Jess Sah Bi & Peter One's West African Country-Folk Masterpiece
We talk to the Côte d'Ivoire duo about their classic 1985 album, Our Garden Needs Its Flowers, which was reissued earlier this year.
Songwriters Jess Sah Bi and Peter One met in Abidjan, Côte d'Ivoire as college students during the early 1980s. Bonding over a mutual love of grassroots country acts like Don Williams, Kenny Rogers and The Eagles, the musical duo wrote and recorded an album of country songs called Our Garden Needs Its Flowers.
These tracks were the first of their kind, performed in French, English and Gouro for maximum audience exposure. The fresh, yet familiar new sound appealed to young and old listeners alike, quickly sparking a nationwide craze of country, folk and Americana music. The 8-track classic album was reissued this summer on Brian Shimkovitz's popular music blog-turned-record label Awesome Tapes From Africa.
Before Jess Sah Bi and Peter One released their collaborative LP, country music in Africa was largely synonymous with rich, educated, high-class society-types. Up until that point, comprehensive listening of country music demanded an English education, but the duo wrote lyrics in several languages so they could spread their message both locally and internationally. "Songs that address international issues [like race and economy] are written in French or English," Peter One tells OkayAfrica. "On the other hand I'd rather express my feelings for the pretty girl around the corner in words that make full sense to her."
The college duo wrote about the social injustices and political wrongdoings that they became privy to at university. Equality and freedom are celebrated on "African Chant" and "Apartheid" and pan-African solidarity is described on the album closer "Solution," offering clear answers to the problems plaguing their corner of the world.
It's almost ironic, how a sound so radical for its time period, nearly resembling protest music, could soundtrack this powerful movement with lulling, sleepy rhythms and twangy acoustic guitar riffs. When Our Garden Needs Its Flowers debuted back in 1985, country music sales in America were at an all-time low and a new computerized studio production aesthetic changed its sound to the core. Meanwhile, across the Atlantic, a West African folk duo was using country music to start a cultural revolution.
Reggae was the number one source of African protest music in the 80s, Peter explained when I asked him about the role of his music when it first released: "My songs are not just for protest. They are more to bring people together beyond races, religions and nationalities. What music can better serve that purpose? Country and folk with the richness of the sounds are really the best fit to bring such harmony in society."
Peter One first developed a love for country music through its unique physical feeling. "Country music and folk music where not [heard] frequently on the radio nor on the TV," Peter recalled about his early relationship to the genre, "But every time I had the opportunity to hear some, it would ring the bell in me even though I could not understand the meaning of the songs. So much that when I started learning guitar I was first interested in learning this style of music."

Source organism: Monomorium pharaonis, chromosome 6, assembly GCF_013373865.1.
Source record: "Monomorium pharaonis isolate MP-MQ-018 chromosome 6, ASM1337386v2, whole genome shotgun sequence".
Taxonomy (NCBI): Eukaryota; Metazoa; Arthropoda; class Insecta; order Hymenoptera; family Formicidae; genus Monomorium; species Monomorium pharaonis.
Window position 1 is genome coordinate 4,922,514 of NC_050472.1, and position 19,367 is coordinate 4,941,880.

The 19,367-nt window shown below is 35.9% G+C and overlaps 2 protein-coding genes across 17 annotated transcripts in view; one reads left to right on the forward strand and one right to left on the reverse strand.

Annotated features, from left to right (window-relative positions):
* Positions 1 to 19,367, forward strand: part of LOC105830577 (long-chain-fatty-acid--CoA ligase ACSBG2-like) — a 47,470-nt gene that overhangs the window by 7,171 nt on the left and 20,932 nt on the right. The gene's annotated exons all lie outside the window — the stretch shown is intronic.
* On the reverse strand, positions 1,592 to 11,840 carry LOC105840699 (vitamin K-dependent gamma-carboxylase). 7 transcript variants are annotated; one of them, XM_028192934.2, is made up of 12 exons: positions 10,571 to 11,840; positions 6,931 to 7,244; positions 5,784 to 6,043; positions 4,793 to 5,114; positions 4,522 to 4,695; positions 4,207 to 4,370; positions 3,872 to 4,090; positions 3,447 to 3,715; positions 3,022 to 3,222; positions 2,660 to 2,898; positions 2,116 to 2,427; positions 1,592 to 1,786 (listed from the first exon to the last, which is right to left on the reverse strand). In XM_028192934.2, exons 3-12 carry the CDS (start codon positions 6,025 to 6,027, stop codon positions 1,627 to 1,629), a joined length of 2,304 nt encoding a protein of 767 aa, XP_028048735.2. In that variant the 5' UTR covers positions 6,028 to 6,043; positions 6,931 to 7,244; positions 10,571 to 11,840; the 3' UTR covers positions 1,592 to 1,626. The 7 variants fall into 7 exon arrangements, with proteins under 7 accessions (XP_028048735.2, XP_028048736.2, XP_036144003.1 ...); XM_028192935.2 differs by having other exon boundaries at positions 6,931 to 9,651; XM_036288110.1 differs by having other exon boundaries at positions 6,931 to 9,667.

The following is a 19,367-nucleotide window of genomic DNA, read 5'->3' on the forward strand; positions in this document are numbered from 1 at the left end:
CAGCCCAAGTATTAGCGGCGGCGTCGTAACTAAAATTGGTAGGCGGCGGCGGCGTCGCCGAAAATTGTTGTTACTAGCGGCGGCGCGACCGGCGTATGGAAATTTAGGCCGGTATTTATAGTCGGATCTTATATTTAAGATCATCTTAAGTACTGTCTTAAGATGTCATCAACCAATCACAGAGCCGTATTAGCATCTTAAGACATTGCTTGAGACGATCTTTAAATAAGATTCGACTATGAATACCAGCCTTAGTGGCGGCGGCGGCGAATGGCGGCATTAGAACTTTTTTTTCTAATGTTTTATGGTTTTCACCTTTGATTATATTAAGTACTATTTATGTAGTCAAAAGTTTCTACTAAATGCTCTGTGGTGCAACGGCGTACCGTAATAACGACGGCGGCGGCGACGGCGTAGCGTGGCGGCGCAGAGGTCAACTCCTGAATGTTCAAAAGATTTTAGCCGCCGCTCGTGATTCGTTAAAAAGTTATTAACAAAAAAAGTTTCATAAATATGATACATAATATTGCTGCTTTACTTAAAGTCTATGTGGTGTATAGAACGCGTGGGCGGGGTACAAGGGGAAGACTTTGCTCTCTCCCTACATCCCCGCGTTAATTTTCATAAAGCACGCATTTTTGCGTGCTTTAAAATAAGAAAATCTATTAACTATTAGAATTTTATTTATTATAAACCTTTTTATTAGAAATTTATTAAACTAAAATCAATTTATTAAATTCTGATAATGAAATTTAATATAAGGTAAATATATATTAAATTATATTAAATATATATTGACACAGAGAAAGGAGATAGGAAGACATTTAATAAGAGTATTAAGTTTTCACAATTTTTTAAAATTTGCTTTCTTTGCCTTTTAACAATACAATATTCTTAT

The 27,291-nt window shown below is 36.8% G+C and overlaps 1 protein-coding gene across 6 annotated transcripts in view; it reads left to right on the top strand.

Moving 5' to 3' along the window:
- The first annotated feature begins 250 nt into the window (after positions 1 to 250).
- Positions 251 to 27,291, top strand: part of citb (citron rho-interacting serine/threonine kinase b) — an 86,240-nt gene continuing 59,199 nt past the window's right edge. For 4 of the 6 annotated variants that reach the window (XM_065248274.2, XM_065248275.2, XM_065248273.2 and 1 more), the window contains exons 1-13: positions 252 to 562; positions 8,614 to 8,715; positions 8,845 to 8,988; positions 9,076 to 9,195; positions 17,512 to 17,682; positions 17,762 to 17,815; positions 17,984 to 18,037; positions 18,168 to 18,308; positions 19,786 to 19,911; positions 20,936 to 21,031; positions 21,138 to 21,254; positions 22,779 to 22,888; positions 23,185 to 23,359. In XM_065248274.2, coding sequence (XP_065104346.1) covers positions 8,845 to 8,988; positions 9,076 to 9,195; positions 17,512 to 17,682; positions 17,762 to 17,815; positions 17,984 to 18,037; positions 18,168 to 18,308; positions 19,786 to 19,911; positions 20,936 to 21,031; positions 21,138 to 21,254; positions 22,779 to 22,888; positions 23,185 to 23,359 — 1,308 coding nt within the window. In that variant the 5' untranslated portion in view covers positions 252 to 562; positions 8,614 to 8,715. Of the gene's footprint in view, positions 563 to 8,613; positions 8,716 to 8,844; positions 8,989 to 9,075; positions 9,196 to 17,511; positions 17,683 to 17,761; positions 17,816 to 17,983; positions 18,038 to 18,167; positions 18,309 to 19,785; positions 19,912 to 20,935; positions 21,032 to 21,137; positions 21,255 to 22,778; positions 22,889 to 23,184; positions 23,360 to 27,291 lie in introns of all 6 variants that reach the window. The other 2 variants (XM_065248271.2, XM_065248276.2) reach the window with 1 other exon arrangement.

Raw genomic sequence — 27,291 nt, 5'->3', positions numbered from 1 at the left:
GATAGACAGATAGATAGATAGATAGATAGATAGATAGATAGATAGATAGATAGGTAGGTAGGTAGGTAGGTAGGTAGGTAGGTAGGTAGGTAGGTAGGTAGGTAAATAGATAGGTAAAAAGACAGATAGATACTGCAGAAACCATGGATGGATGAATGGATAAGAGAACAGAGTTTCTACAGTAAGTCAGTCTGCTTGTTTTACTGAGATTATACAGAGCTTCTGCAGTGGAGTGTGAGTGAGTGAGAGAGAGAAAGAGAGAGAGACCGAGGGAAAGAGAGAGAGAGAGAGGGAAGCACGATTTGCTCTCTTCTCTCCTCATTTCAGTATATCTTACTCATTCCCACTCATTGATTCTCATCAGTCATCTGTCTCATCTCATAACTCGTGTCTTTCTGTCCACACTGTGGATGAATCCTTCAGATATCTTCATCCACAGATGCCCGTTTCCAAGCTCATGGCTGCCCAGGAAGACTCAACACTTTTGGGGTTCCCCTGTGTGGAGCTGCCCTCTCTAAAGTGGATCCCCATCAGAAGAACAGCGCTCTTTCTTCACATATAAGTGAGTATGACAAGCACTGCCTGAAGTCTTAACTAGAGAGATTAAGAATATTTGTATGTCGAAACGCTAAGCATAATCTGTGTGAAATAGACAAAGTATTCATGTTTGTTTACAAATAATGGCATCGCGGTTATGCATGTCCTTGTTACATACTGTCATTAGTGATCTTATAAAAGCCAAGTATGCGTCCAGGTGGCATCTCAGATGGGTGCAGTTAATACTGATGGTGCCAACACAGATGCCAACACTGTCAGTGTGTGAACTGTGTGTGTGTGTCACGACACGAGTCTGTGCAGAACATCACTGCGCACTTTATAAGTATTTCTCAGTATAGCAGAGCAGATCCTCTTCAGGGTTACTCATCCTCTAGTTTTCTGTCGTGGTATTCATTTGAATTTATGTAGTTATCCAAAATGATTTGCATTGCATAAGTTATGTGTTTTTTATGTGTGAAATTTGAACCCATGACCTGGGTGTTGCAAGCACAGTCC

As a student, Peter gravitated toward the music of
Cat Stevens, Simon & Garfunkel and Crosby, Stills, Nash & Young in the country music universe, but his ears absorbed all he heard. "I used to listen to African, European, American, Caribbean, Latin American and even Arab and Indian music," Peter writes in an e-mail. The disparate influences, in addition to the traditional folk songs his mother would sing to him as a child, all make their way to Our Garden Needs Its Flowers. It's why the album stands the test of time in such a prolific way.
Peter One and Jess Sah Bi's legacy has been echoed by an impressive string of African country musicians and producers who follow the tradition of Our Garden Needs Its Flowers. Jess cited "Ismaël Lô from Senegal and several groups from Côte d'Ivoire" as inheritors of their success, while Peter chose to highlight "The Moya Melody Band, The 5 Etoiles, Ken Adamo who is a music producer right now in Abidjan, and Eduku who is a great talent in Abidjan."
When I ask Peter One if he thinks Our Garden is responsible for any direct political change in Africa, he meets me with a modest yet powerful response: "I think the word "responsible" implies too much power. All I know is the Republic of South Africa banned Apartheid in 1990. Nelson Mandela walked out of prison, became President and there were no fights between races in that country.
BBC Radio even played "African Chant" the minute Mandela was walking out of the prison gate. The Republic of Namibia became independent shortly after that. Is all that under the sole influence of Our Garden Needs Its Flowers? Not at all. Did the album contribute to raise awareness about the political reality in those countries? Probably."
'Our Garden Needs Its Flowers' is available now.